Now, we are saddled with an even more conservative government who will shortly be tabling an amendment to a crucial section of the Racial Discrimination Act which makes it unlawful for someone to do an act that is reasonably likely to “offend, insult, humiliate or intimidate” someone because of their race or ethnicity. Our Attorney General made the following statement whilst addressing the Senate: “People do have a right to be bigots, you know. In a free country, people have rights to say things that other people find offensive, insulting or bigoted.”
Warren Mindine, the Indigenous Advisory Council chairman responded with “We all know from history that when you let people off the chain in regard to bigotry, you start having problems.”
The 2014 budget sees 150 Indigenous Programme areas cut to five. Funding for indigenous languages has been cut too – approved by a prime minister who, prior to the election, stated that he would be “a prime minister for indigenous affairs”.
It seems that since white settlement 226 years ago, white Australians are still wishing that those pesky indigenous people would just go away.
So, thank you Andrea Durbach for your article, but don’t expect much response from this speck in the Pacific.
According to the Word…
Your magazine recently featured an article (nose174) with a photograph of a high-profile Christian leader [Angus Buchan] with the allegations that he had [associated with] a businessman alleged to have acted unethically [Bruce Winship] and had vague associations with various other high-profile leaders against which there were further allegations, and who had vague associations with another… Using this approach of guilt by unproven allegation and association you can smear anybody. When you do so against a high-profile Christian leader, this by implication smears the reputation of the whole church.
It is no business of a Christian leader to judge a dispute between parties over whom he has no jurisdiction. Such disputes must be settled in a properly constituted court, whether church, civil, organisational or professional body, or arbitrator, or by common-cause admission. Jesus himself refused to judge cases outside his jurisdiction (Luke 12:14).
Buchan was right to give no comment. Once an allegation is proven or admitted to and not resolved, it is the responsibility of others to act on it (1 Corinthians 5:11).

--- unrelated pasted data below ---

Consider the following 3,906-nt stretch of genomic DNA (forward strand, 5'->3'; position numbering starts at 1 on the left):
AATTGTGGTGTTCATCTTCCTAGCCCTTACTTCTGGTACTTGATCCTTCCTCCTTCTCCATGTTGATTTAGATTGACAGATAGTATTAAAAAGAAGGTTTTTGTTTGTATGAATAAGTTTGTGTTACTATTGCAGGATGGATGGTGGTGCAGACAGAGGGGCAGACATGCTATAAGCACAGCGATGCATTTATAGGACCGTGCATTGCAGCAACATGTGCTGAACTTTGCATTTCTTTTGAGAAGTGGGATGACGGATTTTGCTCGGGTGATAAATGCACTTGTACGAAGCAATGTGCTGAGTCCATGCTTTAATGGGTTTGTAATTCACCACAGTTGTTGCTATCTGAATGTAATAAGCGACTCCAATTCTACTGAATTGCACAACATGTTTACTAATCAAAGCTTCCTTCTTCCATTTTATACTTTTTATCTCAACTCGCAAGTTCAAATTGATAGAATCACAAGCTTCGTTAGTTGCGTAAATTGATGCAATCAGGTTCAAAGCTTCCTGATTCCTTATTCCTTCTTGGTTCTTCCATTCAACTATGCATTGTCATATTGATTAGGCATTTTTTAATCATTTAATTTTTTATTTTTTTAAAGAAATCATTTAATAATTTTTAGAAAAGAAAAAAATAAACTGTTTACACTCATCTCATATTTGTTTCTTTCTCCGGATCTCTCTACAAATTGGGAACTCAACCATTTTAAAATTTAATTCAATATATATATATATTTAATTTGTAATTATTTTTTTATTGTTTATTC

The correct process to bring an allegation of serious ethical misconduct or teaching against a Christian is prescribed in Matthew 18. Jurisdiction is with the local church leadership – not the most visible associated leader. Allegations must first be brought to the person concerned; then with one or two witnesses, to the person accused; then the local church eldership; then the local church as a whole.
If the accused is found guilty, is unrepentant and excommunicated, the matter is public and the local church bears no responsibility for that person and no Christian should associate with them (1 Corinthians 5:11). The media would be well within their rights to call out anyone for having such an association prohibited by scripture. If a person found guilty in a church court is repentant, the matter is confidential and closed, unless that person is an elder (or pastor) and must be rebuked publicly (1 Timothy 5:20).
Where a local church eldership protects scandalous behaviour or false teaching, other churches may, after investigation, disassociate with it. An allegation or appeal against an elder should not be entertained without two witnesses (1 Timothy 5:19). An aggrieved person may also appeal an unjust situation directly to God in prayer who may judge directly.
There are some persons posing as Christian leaders who are vocal in the media but accountable to no local church. They are illegitimate and should not be given any credibility.
I trust the above will be helpful to readers and the media in dealing with such allegations in future.
ChristianView Network, Cape Town
►I read the article “Fencing with the truth” (nose174) then read it again – then the astounding rubbish of it hit me. Angus Buchan let Bruce Winship represent him but had nothing to do with his business. Why is he involved with this article? How is Buchan “fencing with the truth”?
I am astounded this irresponsible mud-slinging was published. What responsibility does Buchan have for Winship and how could he be aware of this stuff? You mock his Christian activity without any evidence that it is incorrect.
There is plenty of evidence of the incredibly coincidental rain that has fallen in drought-stricken areas when he has arrived to pray.
Was there any checking the testimony of witnesses on the Muslim event? Are his views on the USA unacceptable? I suggest you review the article and the cynical rubbish written in it.